Today is the day that J.K. Rowling’s 2008 Harvard commencement speech, Very Good Lives: The Fringe Benefits of Failure and the Importance of Imagination, is published by Little, Brown and Company. This is reminiscent of Neil Gaiman’s 2012 Philadelphia University of the Arts speech, Make Good Art, and its publication with William Morrow. Both speeches are available as transcripts with accompanying YouTube videos. I gave both speeches a rating of five stars each on Goodreads.
The books can become keepsakes, collectibles, or gifts for the recent graduate in your life. The covers of both books are intriguing and captivating, though I will not be writing about the inside art, since I read the transcripts of both speeches online. Unfortunately, my budget did not allow for the purchase of either book at this moment, though I am pleased to hear that the proceeds of Very Good Lives will go to Rowling’s organization Lumos.
In my opinion, commencement speeches should be regularly published in serialized collections. Commencement speeches are powerful, and graduates need to hear them. I am happy to see that Rowling’s and Gaiman’s speeches are available, but I am also interested in reading speeches such as my alma mater’s 1991 commencement. (Note that I know nothing about this particular year’s commencement; I’m using a random time frame to illustrate my point.) Or, I would like to see a single collection of commencement speeches from well-known individuals, such as Rowling and Gaiman.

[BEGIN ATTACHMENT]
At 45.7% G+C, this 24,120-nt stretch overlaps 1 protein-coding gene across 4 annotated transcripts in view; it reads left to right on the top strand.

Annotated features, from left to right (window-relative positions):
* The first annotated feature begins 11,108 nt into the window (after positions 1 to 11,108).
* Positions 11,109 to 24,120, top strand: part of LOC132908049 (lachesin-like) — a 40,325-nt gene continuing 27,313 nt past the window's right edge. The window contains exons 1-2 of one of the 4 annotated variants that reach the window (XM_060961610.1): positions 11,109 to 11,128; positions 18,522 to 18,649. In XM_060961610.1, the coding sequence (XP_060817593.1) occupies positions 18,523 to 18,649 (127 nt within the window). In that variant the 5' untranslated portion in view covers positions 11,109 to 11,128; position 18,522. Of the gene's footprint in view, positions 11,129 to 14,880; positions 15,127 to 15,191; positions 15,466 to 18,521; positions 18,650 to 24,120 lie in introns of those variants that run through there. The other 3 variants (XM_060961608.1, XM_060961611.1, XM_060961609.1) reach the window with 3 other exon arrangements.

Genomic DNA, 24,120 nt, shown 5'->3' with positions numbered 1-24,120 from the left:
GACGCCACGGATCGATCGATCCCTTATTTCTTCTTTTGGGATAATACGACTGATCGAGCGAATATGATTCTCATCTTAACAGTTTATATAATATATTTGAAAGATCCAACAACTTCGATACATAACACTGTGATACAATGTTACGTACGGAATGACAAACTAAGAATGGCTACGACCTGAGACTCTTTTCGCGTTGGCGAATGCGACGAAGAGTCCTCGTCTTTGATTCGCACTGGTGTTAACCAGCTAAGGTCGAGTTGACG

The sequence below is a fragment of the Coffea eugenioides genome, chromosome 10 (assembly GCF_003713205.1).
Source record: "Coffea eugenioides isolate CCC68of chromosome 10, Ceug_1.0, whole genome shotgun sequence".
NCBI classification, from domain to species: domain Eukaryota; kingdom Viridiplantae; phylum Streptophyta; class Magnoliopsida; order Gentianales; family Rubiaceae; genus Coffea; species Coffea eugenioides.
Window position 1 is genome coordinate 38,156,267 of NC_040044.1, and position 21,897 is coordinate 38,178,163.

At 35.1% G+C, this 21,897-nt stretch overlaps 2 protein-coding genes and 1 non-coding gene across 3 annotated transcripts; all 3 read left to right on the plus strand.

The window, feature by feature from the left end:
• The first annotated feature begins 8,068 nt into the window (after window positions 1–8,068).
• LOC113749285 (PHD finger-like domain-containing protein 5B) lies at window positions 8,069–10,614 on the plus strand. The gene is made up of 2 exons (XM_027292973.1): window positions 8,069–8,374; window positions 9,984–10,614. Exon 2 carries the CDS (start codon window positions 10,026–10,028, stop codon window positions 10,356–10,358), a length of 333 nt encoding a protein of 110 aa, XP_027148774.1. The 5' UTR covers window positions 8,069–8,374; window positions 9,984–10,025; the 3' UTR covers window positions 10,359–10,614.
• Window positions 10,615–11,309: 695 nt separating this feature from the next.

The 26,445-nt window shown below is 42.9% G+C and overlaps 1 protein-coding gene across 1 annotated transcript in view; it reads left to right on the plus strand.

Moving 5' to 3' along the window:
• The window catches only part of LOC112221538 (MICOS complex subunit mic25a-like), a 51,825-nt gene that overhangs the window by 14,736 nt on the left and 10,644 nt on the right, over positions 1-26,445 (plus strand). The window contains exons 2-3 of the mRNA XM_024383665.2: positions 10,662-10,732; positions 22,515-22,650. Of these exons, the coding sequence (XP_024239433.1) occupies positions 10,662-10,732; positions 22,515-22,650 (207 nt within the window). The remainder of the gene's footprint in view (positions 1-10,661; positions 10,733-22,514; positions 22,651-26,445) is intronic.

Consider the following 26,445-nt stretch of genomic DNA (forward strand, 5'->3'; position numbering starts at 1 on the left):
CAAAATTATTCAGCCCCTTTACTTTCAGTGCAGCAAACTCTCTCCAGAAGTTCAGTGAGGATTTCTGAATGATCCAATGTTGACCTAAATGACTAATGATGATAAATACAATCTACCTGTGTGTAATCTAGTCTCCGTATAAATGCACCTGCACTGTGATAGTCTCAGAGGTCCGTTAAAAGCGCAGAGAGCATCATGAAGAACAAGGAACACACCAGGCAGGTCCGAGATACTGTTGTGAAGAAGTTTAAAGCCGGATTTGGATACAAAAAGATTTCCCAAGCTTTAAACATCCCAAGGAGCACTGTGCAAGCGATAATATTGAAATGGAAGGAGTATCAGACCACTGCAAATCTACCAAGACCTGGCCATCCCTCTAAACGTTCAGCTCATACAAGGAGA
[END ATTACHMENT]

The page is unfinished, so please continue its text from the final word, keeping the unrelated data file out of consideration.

Gaiman’s speech is inspiring, and something every artist needs to hear. Listening to the inflections in his voice really defines the passion that is needed behind any art. Rowling’s speech is hopeful and enlightening. Listening to the YouTube video, her voice is calming. Both speeches acknowledge the trials and tribulations of life, but how one also has the power to overcome them, no matter the field. These words are moving for not just the graduate, but for those who may need a reminder that life can be inspiring and full of hope.
I would love to hold these books in my hands someday, or at least scroll through them on my Kindle. Until then, I will read and reread the transcripts, and watch and re-watch the videos. I highly recommend these books to anyone, no matter the stage of life or creative process.
Both pictures from Amazon.